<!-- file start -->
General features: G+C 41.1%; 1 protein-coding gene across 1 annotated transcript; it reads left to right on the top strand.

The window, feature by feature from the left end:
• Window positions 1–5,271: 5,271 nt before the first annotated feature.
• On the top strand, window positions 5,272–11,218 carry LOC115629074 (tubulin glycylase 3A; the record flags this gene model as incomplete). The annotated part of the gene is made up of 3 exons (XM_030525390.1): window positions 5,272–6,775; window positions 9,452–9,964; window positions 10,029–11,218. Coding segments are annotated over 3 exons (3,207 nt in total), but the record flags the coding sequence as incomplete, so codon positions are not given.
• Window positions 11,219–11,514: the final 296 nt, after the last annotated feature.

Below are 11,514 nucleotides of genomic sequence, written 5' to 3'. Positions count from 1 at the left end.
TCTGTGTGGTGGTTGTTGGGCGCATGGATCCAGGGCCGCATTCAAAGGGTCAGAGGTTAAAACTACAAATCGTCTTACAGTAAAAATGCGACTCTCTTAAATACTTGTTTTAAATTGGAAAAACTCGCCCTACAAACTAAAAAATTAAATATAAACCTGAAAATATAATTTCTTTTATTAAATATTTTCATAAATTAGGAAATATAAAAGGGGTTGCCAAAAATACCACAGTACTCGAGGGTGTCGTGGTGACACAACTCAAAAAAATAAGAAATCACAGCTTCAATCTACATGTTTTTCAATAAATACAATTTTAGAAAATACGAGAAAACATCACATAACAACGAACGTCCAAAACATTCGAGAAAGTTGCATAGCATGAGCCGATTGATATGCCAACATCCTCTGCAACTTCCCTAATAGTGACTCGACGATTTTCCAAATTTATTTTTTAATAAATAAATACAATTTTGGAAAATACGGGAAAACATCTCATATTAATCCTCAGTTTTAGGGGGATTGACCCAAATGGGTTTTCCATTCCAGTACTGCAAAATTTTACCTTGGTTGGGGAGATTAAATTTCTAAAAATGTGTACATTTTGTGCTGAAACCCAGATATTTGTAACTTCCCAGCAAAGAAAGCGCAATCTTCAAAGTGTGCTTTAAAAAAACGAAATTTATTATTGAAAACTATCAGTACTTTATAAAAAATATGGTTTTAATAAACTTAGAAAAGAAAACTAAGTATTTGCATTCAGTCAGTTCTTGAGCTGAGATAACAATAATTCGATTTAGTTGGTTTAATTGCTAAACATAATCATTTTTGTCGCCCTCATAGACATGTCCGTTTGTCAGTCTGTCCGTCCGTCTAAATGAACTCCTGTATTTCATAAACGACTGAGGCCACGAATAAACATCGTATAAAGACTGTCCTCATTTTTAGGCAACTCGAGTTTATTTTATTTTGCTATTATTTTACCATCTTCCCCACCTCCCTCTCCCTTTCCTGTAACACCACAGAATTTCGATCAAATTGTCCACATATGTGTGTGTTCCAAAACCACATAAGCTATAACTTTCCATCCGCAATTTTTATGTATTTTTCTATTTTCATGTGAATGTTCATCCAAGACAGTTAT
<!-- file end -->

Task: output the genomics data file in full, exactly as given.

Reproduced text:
General features: G+C 41.1%; 1 protein-coding gene across 1 annotated transcript; it reads left to right on the top strand.

The window, feature by feature from the left end:
• Window positions 1–5,271: 5,271 nt before the first annotated feature.
• On the top strand, window positions 5,272–11,218 carry LOC115629074 (tubulin glycylase 3A; the record flags this gene model as incomplete). The annotated part of the gene is made up of 3 exons (XM_030525390.1): window positions 5,272–6,775; window positions 9,452–9,964; window positions 10,029–11,218. Coding segments are annotated over 3 exons (3,207 nt in total), but the record flags the coding sequence as incomplete, so codon positions are not given.
• Window positions 11,219–11,514: the final 296 nt, after the last annotated feature.

Below are 11,514 nucleotides of genomic sequence, written 5' to 3'. Positions count from 1 at the left end.
TCTGTGTGGTGGTTGTTGGGCGCATGGATCCAGGGCCGCATTCAAAGGGTCAGAGGTTAAAACTACAAATCGTCTTACAGTAAAAATGCGACTCTCTTAAATACTTGTTTTAAATTGGAAAAACTCGCCCTACAAACTAAAAAATTAAATATAAACCTGAAAATATAATTTCTTTTATTAAATATTTTCATAAATTAGGAAATATAAAAGGGGTTGCCAAAAATACCACAGTACTCGAGGGTGTCGTGGTGACACAACTCAAAAAAATAAGAAATCACAGCTTCAATCTACATGTTTTTCAATAAATACAATTTTAGAAAATACGAGAAAACATCACATAACAACGAACGTCCAAAACATTCGAGAAAGTTGCATAGCATGAGCCGATTGATATGCCAACATCCTCTGCAACTTCCCTAATAGTGACTCGACGATTTTCCAAATTTATTTTTTAATAAATAAATACAATTTTGGAAAATACGGGAAAACATCTCATATTAATCCTCAGTTTTAGGGGGATTGACCCAAATGGGTTTTCCATTCCAGTACTGCAAAATTTTACCTTGGTTGGGGAGATTAAATTTCTAAAAATGTGTACATTTTGTGCTGAAACCCAGATATTTGTAACTTCCCAGCAAAGAAAGCGCAATCTTCAAAGTGTGCTTTAAAAAAACGAAATTTATTATTGAAAACTATCAGTACTTTATAAAAAATATGGTTTTAATAAACTTAGAAAAGAAAACTAAGTATTTGCATTCAGTCAGTTCTTGAGCTGAGATAACAATAATTCGATTTAGTTGGTTTAATTGCTAAACATAATCATTTTTGTCGCCCTCATAGACATGTCCGTTTGTCAGTCTGTCCGTCCGTCTAAATGAACTCCTGTATTTCATAAACGACTGAGGCCACGAATAAACATCGTATAAAGACTGTCCTCATTTTTAGGCAACTCGAGTTTATTTTATTTTGCTATTATTTTACCATCTTCCCCACCTCCCTCTCCCTTTCCTGTAACACCACAGAATTTCGATCAAATTGTCCACATATGTGTGTGTTCCAAAACCACATAAGCTATAACTTTCCATCCGCAATTTTTATGTATTTTTCTATTTTCATGTGAATGTTCATCCAAGACAGTTAT